Current News – 6-17-2020

*Shew Elected Bi-Vocational Missionary (pg. 1)

The BMA of Arkansas Missionary Committee met June 16 for an “official” vote on Johnny and Karen Shew to serve as missionaries in the Flippin area, and he was elected unanimously. The Advisory Committee had visited the church in March, and had interviewed and approved Bro. Johnny. At their recommendation, he began receiving a bi-vocational salary April 1 since they were unsure when the committee would be able to meet to officially approve him due to the pandemic.

* SOAR: Online & Free (pg. 1)

Nick Jacobsen – For the first time ever, all three BMA colleges will be giving away a SOAR scholarship. If you have a student who is a junior or senior, encourage them to go to gosoar.com, scroll to the bottom of the page and follow the links to each college: Central Baptist College in Conway, Ark.; Jacksonville College in Jacksonville, Texas; and Southeastern Baptist College in Laurel, Miss. VSM — I would be remiss if I didn’t mention VSM. Although their trips for the summer of 2020 have been moved to the summer of 2021, VSM is going to be giving away a $500 scholarship for 2021. Any student who signs up to go on a trip is eligible to win. To sign up, go to bmamissions.org/vsm.

*Lebanon on the Brink (pg. 1)

Charlie Costa -It has been a while since I’ve written about the work we are doing here in the Middle East. Obviously, COVID-19 has been center stage all over the world, but lost in this melee was the economic disaster taking place in Lebanon… With the meager resources available, we have been able to help more than 400 families. We are trying to make this assistance with food packages sustainable for the next few months hoping that this difficulty will ease.Please give generously to the BMAA relief fund at www.app.securegive.com/BMAMissions/main/donate/category; PO Box 878, Conway, Ark. 72033; or call (501) 455-4977.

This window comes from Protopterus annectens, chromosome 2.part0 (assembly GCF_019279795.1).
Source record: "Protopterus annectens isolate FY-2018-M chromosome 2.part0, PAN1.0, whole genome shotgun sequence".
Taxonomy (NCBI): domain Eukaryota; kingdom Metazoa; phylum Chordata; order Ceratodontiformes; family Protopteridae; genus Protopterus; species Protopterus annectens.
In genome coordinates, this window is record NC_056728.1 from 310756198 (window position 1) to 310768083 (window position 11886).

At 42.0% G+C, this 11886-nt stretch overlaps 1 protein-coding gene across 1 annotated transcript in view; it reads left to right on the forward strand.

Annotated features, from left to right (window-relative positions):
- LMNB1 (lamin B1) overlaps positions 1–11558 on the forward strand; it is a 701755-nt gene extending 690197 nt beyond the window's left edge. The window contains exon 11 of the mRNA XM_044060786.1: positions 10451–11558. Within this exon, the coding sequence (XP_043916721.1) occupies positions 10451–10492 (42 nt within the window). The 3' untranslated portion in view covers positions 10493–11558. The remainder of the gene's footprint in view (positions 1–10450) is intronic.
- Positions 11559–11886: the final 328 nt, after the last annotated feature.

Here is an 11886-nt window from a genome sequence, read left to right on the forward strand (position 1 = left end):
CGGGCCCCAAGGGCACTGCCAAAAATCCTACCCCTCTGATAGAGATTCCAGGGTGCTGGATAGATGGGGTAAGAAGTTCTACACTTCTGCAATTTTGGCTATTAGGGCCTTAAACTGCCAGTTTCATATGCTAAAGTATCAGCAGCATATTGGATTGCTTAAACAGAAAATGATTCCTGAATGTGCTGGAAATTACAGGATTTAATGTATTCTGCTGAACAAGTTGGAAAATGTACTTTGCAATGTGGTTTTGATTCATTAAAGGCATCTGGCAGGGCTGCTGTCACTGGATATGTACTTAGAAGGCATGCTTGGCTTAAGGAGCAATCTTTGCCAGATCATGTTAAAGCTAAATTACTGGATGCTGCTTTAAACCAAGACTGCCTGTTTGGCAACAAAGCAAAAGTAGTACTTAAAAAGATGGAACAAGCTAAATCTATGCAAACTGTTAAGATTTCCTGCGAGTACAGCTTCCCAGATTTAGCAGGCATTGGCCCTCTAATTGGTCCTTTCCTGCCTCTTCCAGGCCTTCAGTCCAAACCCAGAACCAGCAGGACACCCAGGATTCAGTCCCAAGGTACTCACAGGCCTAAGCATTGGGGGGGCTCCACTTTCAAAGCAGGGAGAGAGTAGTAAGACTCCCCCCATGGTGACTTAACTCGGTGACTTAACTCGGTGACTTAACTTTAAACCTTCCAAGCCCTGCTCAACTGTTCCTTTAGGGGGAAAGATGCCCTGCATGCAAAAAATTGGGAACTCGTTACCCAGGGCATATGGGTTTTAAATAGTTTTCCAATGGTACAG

*CBC Announces Preliminary Plans for Reopening (pg. 1)

President Terry Kimbrow -While in reality it has only been 10 weeks since Spring Break, it seems like much longer since the Central Baptist College campus was busy and vibrant with employees and students. When we announced on March 16 that we would transition all of our classes to online course delivery for the remainder of the semester and on March 27 that employees would transition to working remotely, we could not have envisioned all that would occur as we now look to the beginning of the Fall 2020 semester. Throughout this time, it has been the desire and intention of CBC to reopen for in-person course instruction for the Fall semester. As I have said before and I will say again, “Amid continued uncertainty, we serve an unchanging God. The distinctly Christian mission we have of integrating Christian faith and academic excellence happens in community and fellowship. We plan to do whatever it takes to be able to welcome students to campus this fall.”

What Do They Need To Hear? (pg. 2)

Anders Lee(via Mississippi Baptist)We’re halfway through2020, and it has been a crazy rollercoaster ride! Do you agree? It started with a heated impeachment of President Trump, and we barely got that off the calendar when we were hit with COVID-19.We have been covered up with COVID information — we literally have not lived a day without news on it. Then suddenly, as things started to progress to normality, the country is hit with riots and racial divide and we aren’t hearing much about COVID anymore.To be honest, I’m wondering what’s next — especially since it’s an election year! In the meantime, our kids and teens are hearing and seeing everything that is in the media, particularly social media!

Check on Your Student Ministry Workers (pg. 2)